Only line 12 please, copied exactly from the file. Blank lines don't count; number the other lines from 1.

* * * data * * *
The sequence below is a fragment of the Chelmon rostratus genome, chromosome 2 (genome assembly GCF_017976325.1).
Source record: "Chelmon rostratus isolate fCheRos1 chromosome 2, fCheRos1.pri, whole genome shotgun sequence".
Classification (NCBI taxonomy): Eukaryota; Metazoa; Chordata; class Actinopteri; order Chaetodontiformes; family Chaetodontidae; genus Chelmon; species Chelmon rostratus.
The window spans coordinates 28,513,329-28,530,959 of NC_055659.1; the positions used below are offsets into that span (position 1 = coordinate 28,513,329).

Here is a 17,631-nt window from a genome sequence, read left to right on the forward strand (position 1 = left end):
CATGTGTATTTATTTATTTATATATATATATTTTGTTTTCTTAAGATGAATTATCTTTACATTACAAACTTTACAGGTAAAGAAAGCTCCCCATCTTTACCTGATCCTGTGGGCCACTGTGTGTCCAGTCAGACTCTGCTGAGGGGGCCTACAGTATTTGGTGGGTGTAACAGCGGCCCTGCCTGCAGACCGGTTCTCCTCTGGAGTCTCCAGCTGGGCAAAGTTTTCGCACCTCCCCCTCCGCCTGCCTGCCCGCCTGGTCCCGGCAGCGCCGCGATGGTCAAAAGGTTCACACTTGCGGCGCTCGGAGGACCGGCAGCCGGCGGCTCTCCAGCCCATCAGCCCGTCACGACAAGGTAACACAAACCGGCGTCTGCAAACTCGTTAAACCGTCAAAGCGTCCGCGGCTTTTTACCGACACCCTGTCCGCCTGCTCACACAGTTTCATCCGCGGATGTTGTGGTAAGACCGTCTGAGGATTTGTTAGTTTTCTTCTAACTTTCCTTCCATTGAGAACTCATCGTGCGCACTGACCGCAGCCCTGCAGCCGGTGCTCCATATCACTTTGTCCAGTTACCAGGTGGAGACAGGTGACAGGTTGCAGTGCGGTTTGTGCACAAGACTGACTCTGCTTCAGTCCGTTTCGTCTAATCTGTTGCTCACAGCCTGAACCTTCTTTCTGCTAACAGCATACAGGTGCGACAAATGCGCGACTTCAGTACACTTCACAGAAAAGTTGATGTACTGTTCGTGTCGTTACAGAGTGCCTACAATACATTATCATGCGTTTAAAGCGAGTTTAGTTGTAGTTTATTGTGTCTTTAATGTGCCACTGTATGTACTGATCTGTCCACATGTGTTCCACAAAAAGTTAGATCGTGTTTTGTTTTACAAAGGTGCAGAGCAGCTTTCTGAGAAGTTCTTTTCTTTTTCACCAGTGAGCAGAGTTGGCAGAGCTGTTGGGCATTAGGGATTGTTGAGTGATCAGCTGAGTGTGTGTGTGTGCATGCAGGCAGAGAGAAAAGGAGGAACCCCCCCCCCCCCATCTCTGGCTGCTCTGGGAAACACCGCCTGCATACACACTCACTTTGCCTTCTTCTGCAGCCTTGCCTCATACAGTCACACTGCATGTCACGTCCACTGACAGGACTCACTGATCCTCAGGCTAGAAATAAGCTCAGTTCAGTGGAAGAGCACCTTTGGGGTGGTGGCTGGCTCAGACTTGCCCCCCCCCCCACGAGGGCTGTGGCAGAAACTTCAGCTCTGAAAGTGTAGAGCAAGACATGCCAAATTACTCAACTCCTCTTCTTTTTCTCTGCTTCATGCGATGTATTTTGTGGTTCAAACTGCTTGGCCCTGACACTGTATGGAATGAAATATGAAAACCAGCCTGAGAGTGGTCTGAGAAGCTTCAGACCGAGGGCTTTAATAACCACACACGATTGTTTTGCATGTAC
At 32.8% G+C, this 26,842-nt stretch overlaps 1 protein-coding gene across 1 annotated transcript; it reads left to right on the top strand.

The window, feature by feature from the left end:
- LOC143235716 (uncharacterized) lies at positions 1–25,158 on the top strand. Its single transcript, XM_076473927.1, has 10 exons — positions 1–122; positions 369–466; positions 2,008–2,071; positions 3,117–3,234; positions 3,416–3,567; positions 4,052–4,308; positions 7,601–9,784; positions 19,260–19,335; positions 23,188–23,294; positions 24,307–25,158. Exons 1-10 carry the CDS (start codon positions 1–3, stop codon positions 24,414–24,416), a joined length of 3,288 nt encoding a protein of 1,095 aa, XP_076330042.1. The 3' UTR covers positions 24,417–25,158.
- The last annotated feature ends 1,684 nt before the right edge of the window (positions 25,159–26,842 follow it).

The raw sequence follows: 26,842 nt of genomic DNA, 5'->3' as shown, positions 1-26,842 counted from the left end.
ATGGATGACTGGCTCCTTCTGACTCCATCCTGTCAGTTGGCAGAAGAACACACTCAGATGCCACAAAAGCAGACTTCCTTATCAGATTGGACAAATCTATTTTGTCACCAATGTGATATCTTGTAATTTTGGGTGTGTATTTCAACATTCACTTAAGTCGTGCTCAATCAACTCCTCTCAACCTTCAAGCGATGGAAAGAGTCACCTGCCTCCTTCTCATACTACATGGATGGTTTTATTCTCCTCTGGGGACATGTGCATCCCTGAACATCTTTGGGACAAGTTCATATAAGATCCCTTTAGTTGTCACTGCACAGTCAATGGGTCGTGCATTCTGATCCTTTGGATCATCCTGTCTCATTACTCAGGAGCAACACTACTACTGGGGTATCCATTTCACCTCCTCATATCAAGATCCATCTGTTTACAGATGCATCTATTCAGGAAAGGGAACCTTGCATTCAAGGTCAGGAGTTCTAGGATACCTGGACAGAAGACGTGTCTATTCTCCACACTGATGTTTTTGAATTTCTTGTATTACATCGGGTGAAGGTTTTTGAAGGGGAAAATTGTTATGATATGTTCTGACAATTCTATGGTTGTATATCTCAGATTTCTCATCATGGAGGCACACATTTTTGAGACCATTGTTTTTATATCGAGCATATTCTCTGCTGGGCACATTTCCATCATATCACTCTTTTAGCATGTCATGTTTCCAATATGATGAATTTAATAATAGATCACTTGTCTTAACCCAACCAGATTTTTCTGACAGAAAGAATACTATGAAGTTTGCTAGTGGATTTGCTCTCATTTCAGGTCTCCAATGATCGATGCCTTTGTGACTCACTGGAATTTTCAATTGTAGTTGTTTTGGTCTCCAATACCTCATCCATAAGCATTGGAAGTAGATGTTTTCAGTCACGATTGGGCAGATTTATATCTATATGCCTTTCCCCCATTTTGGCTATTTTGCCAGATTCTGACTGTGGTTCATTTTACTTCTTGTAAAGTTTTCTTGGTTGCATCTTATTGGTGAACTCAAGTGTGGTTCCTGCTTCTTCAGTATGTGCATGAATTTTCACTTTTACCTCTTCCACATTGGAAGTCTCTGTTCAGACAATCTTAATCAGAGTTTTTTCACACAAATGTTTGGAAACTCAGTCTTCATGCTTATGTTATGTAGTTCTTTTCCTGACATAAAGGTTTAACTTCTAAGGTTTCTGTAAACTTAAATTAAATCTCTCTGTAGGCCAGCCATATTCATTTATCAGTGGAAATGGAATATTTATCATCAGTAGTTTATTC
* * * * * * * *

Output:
ATGGATGACTGGCTCCTTCTGACTCCATCCTGTCAGTTGGCAGAAGAACACACTCAGATGCCACAAAAGCAGACTTCCTTATCAGATTGGACAAATCTATTTTGTCACCAATGTGATATCTTGTAATTTTGGGTGTGTATTTCAACATTCACTTAAGTCGTGCTCAATCAACTCCTCTCAACCTTCAAGCGATGGAAAGAGTCACCTGCCTCCTTCTCATACTACATGGATGGTTTTATTCTCCTCTGGGGACATGTGCATCCCTGAACATCTTTGGGACAAGTTCATATAAGATCCCTTTAGTTGTCACTGCACAGTCAATGGGTCGTGCATTCTGATCCTTTGGATCATCCTGTCTCATTACTCAGGAGCAACACTACTACTGGGGTATCCATTTCACCTCCTCATATCAAGATCCATCTGTTTACAGATGCATCTATTCAGGAAAGGGAACCTTGCATTCAAGGTCAGGAGTTCTAGGATACCTGGACAGAAGACGTGTCTATTCTCCACACTGATGTTTTTGAATTTCTTGTATTACATCGGGTGAAGGTTTTTGAAGGGGAAAATTGTTATGATATGTTCTGACAATTCTATGGTTGTATATCTCAGATTTCTCATCATGGAGGCACACATTTTTGAGACCATTGTTTTTATATCGAGCATATTCTCTGCTGGGCACATTTCCATCATATCACTCTTTTAGCATGTCATGTTTCCAATATGATGAATTTAATAATAGATCACTTGTCTTAACCCAACCAGATTTTTCTGACAGAAAGAATACTATGAAGTTTGCTAGTGGATTTGCTCTCATTTCAGGTCTCCAATGATCGATGCCTTTGTGACTCACTGGAATTTTCAATTGTAGTTGTTTTGGTCTCCAATACCTCATCCATAAGCATTGGAAGTAGATGTTTTCAGTCACGATTGGGCAGATTTATATCTATATGCCTTTCCCCCATTTTGGCTATTTTGCCAGATTCTGACTGTGGTTCATTTTACTTCTTGTAAAGTTTTCTTGGTTGCATCTTATTGGTGAACTCAAGTGTGGTTCCTGCTTCTTCAGTATGTGCATGAATTTTCACTTTTACCTCTTCCACATTGGAAGTCTCTGTTCAGACAATCTTAATCAGAGTTTTTTCACACAAATGTTTGGAAACTCAGTCTTCATGCTTATGTTATGTAGTTCTTTTCCTGACATAAAGGTTTAACTTCTAAGGTTTCTGTAAACTTAAATTAAATCTCTCTGTAGGCCAGCCATATTCATTTATCAGTGGAAATGGAATATTTATCATCAGTAGTTTATTC